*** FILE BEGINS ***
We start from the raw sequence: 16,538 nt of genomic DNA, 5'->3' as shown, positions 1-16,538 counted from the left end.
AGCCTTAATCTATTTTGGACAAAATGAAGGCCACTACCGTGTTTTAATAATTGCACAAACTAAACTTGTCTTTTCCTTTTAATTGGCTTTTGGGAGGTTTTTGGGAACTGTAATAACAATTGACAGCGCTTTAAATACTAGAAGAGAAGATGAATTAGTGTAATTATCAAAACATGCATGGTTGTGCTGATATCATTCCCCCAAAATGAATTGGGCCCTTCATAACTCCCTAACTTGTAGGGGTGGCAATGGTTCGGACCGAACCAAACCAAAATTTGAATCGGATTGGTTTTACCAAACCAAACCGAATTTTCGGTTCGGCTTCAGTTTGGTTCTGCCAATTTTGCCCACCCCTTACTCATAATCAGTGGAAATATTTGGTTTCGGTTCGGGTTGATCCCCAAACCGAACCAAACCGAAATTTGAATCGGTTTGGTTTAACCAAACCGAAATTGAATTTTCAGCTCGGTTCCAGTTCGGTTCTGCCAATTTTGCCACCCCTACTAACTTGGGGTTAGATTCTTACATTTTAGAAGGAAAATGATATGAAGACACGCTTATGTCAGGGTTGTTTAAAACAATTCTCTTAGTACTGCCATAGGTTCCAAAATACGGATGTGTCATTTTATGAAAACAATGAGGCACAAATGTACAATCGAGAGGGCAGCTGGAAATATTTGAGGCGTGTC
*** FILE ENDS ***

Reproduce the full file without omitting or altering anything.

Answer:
We start from the raw sequence: 16,538 nt of genomic DNA, 5'->3' as shown, positions 1-16,538 counted from the left end.
AGCCTTAATCTATTTTGGACAAAATGAAGGCCACTACCGTGTTTTAATAATTGCACAAACTAAACTTGTCTTTTCCTTTTAATTGGCTTTTGGGAGGTTTTTGGGAACTGTAATAACAATTGACAGCGCTTTAAATACTAGAAGAGAAGATGAATTAGTGTAATTATCAAAACATGCATGGTTGTGCTGATATCATTCCCCCAAAATGAATTGGGCCCTTCATAACTCCCTAACTTGTAGGGGTGGCAATGGTTCGGACCGAACCAAACCAAAATTTGAATCGGATTGGTTTTACCAAACCAAACCGAATTTTCGGTTCGGCTTCAGTTTGGTTCTGCCAATTTTGCCCACCCCTTACTCATAATCAGTGGAAATATTTGGTTTCGGTTCGGGTTGATCCCCAAACCGAACCAAACCGAAATTTGAATCGGTTTGGTTTAACCAAACCGAAATTGAATTTTCAGCTCGGTTCCAGTTCGGTTCTGCCAATTTTGCCACCCCTACTAACTTGGGGTTAGATTCTTACATTTTAGAAGGAAAATGATATGAAGACACGCTTATGTCAGGGTTGTTTAAAACAATTCTCTTAGTACTGCCATAGGTTCCAAAATACGGATGTGTCATTTTATGAAAACAATGAGGCACAAATGTACAATCGAGAGGGCAGCTGGAAATATTTGAGGCGTGTC